Harriet D’Arcy, undertaking a BMus Performance at the Sydney University Conservatorium of Music, is a Moorambilla Voices Intern this year. She writes about her experiences at the Boys Regional Choir Camp.
As the chatter of children on their morning tea break filled the room and the sunlight danced through the windows, I couldn’t help myself from reflecting on the sounds around me. Indeed, this was no dull chatter. Rather, a raucous buzz of young boys and the faint exasperated sigh of a supervisor struggling to get an over-enthused eight-year-old to stop eating, sit down, and look at their music.
But after five minutes into rehearsal with Michelle Leonard, you could have heard a pin drop in the dusty Baradine Hall. Another exaggeration yes, (because dust would of course muffle the sound of a pin dropping) but I cannot deny a palpable shift in the energy, poise and concentration of the children. Posture? Check. Breath control? Check. Intonation? …..Check. The boys were working together to create a beautiful sound.
With guidance from Michelle, their voices are blended together, matching timbre and dynamic. The hairs standing up on the back of my neck were a sure sign that a choir had indeed been born. After each rehearsal there are definite improvements, whether it be that another piece has been memorised, the children have started to get a grasp on musical notation, or even that we’ve made it through half an hour without 17 individual water breaks.
The boys’ focus is admirable. Today, as my mind wandered a tad further than it should have in the direction of the upcoming lunch break, I heard a little voice behind me whispering, “this is so weird, I’m not even at school, I don’t have to concentrate, but I want to!” I stifled a laugh and grinned into my copy of ‘Going Home’, thinking that this little statement had totally encapsulated the nature of the Moorambilla Voices camp in that the children are inherently inspired. As an educator and leader, Michelle entices out the best version of the boys’ self, and engages them wholly for two hour rehearsals. Even as eyes wander at the 1 hour 50 minute mark, the boys will bounce joyfully into the lunch line singing the melodies of the compositions that have been workshopped in the hour prior.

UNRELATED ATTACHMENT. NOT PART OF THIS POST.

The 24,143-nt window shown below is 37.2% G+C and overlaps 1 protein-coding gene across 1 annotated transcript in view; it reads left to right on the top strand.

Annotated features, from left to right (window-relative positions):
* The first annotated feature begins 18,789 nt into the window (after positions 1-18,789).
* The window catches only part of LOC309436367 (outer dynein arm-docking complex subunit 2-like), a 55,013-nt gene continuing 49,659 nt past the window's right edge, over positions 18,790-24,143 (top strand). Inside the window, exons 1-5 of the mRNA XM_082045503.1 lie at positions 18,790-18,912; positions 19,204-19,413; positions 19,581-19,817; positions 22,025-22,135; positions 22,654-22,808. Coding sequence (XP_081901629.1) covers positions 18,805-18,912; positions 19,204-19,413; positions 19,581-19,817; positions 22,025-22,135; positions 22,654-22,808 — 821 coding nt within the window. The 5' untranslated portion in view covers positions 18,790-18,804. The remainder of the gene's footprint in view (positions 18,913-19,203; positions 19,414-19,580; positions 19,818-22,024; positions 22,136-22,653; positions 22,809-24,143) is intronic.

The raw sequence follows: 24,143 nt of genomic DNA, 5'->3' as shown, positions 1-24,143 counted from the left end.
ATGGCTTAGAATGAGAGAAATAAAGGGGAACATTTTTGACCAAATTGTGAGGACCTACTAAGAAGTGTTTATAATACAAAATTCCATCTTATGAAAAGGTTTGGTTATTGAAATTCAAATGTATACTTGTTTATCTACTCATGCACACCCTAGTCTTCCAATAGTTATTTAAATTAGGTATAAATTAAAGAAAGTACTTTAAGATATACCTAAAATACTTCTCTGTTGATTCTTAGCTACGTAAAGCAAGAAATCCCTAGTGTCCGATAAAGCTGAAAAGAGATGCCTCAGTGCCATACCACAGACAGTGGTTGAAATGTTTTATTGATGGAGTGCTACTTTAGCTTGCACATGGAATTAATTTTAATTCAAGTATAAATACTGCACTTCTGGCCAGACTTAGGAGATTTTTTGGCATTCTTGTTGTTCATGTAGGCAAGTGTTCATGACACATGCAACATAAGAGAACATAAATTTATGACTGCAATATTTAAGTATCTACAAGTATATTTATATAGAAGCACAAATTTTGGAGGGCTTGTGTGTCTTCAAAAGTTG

After warm instructions not to eat until they feel sick, the boys resume their afternoon dance and art workshops. Traditional gender expectations are shattered as the boys boogie across the floor (albeit some more gracefully than others) and express their connection to country by creating landscape-inspired lanterns and regional totem poles.
By the time 5pm rolls around the boys are tired, but never seem to loose their zest and enthusiasm for camp as they trundle off into the sunset toward Camp Cypress. It is something that gives them purpose, and for a lot of the children it encourages them to come into themselves and openly express and regulate their thoughts and feelings.
For those coming from under-resourced schools and difficult family situations, the camp offers security, positivity, reward and purpose. It provides a respite of routine, good food, encouraging feedback and nurturing praise.
Music is often referred to as a universal language, the one vehicle of expression that transcends race, religion and privilege. Moorambilla Voices epitomises this, integrating music with other art forms to connect children to each other, to themselves, and to their environment. And, perhaps most poignantly, the program encourages personal growth, and an increasing awareness of the history, and cultural diversity of NSW’s far north west.
As a tertiary music student, I was drawn to the camp initially because of its focus on regional and remote communities. I grew up in Tathra on the far south coast of NSW and after having the opportunity to board for my final three years of high school in Sydney, I became aware of the immense educational gap that plagues a majority of regional centres – particularly in regard to the arts.
Throughout my university experience I have continued to be inspired by the challenge to close this gap. As a result, when my Dad whipped out the Moorambilla film ‘Wide Open Sky’ for a family movie night (although I initially critiqued the choice of a documentary) I was quick to eat my words and apply for a position on the team for the 2017 season. Michelle’s pedagogy throughout the choir workshops is incredibly unique, and her energy and drive with the boys pushes them to improve both as individual singers and as a choir at a whole at an incredible rate. I have loved every minute of it thus far and cannot wait to see what the journey has in store next.
So, as the Baradine Hall warms up for the arrival of the girls regional choir on Saturday, the boys can rest easy knowing they have set an incredibly high standard. Their character, persistence and commitment are to be congratulated. Bravo. On day three, I fear the magic has only just begun.
Text and photography: Harriet D’Arcy